Python | type() function

type() method returns class type of the argument(object) passed as parameter. type() function is mostly used for debugging purposes.

Two different types of arguments can be passed to type() function, single and three argument. If single argument type(obj) is passed, it returns the type of given object. If three arguments type(name, bases, dict) is passed, it returns a new type object.

Syntax :

type(object)
type(name, bases, dict)

Parameters :

name : name of class, which later corresponds to the __name__ attribute of the class.
bases : tuple of classes from which the current class derives. Later corresponds to the __bases__ attribute.
dict : a dictionary that holds the namespaces for the class. Later corresponds to the __dict__ attribute.



Returntype :

returns a new type class or essentially a metaclass.

 

Code #1 :

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# Python3 simple code to explain
# the type() function
print(type([]) is list)
  
print(type([]) is not list)
  
print(type(()) is tuple)
  
print(type({}) is dict)
  
print(type({}) is not list)

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Output :

True
False
True
True
True

 

Code #2 :

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# Python3 code to explain
# the type() function
  
# Class of type dict
class DictType:
    DictNumber = {1:'John', 2:'Wick',
                  3:'Barry', 4:'Allen'}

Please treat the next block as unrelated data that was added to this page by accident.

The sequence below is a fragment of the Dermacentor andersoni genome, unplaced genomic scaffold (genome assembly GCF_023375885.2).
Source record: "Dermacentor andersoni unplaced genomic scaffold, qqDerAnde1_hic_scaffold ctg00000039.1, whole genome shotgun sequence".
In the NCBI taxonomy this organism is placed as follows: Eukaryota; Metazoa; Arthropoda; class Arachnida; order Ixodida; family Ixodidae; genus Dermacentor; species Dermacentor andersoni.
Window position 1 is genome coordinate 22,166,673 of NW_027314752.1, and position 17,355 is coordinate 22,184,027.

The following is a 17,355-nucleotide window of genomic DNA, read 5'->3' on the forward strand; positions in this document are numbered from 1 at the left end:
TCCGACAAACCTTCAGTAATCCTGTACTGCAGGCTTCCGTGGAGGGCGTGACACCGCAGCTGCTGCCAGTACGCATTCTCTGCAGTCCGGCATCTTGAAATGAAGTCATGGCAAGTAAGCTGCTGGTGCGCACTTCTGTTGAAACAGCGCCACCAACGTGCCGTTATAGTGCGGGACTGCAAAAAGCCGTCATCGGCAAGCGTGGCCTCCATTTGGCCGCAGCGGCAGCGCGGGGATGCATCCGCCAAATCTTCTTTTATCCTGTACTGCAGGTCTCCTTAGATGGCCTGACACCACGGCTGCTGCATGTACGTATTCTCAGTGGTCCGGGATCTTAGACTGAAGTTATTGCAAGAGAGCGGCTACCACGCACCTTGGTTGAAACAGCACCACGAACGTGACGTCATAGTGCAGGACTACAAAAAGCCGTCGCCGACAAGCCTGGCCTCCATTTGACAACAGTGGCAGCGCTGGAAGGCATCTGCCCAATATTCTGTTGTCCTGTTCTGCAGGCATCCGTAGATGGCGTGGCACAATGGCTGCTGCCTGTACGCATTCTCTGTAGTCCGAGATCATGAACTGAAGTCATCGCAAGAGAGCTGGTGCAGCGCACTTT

# Will print the object type
    # of existing class
    print(type(DictNumber))
  
# Class of type list    
class ListType:
    ListNumber = [1, 2, 3, 4, 5]
      
    # Will print the object type
    # of existing class
    print(type(ListNumber))
  
# Class of type tuple    
class TupleType:
    TupleNumber = ('Geeks', 'for', 'geeks')
      
    # Will print the object type
    # of existing class
    print(type(TupleNumber))
  
# Creating object of each class    
d = DictType()
l = ListType()
t = TupleType()

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Output :

<class 'dict'>
<class 'list'>
<class 'tuple'>

 

Code #3 :

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# Python3 code to explain
# the type() function
  
# Class of type dict
class DictType:
    DictNumber = {1:'John', 2:'Wick', 3:'Barry', 4:'Allen'}
      
# Class of type list    
class ListType:
    ListNumber = [1, 2, 3, 4, 5]
  
# Creating object of each class   
d = DictType()
l = ListType()
  
# Will print accordingly whether both
# the objects are of same type or not  
if type(d) is not type(l):
    print("Both class have different object type.")
else:
    print("Same Object type")

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Output :

Both class have different object type.

 
Code #4 : Use of type(name, bases, dict)

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# Python3 program to demonstrate
# type(name, bases, dict)
  
# New class(has no base) class with the
# dynamic class initialization of type()
new = type('New', (object, ),
      dict(var1 ='GeeksforGeeks', b = 2009))
  
# Print type() which returns class 'type'
print(type(new))
print(vars(new))
  
  
# Base class, incorporated
# in our new class
class test:
    a = "Geeksforgeeks"
    b = 2009
  
# Dynamically initialize Newer class
# It will derive from the base class test
newer = type('Newer', (test, ),
        dict(a ='Geeks', b = 2018))
          
print(type(newer))
print(vars(newer))

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Output :

{'__module__': '__main__', 'var1': 'GeeksforGeeks', '__weakref__': , 'b': 2009, '__dict__': , '__doc__': None}

{'b': 2018, '__doc__': None, '__module__': '__main__', 'a': 'Geeks'}

 
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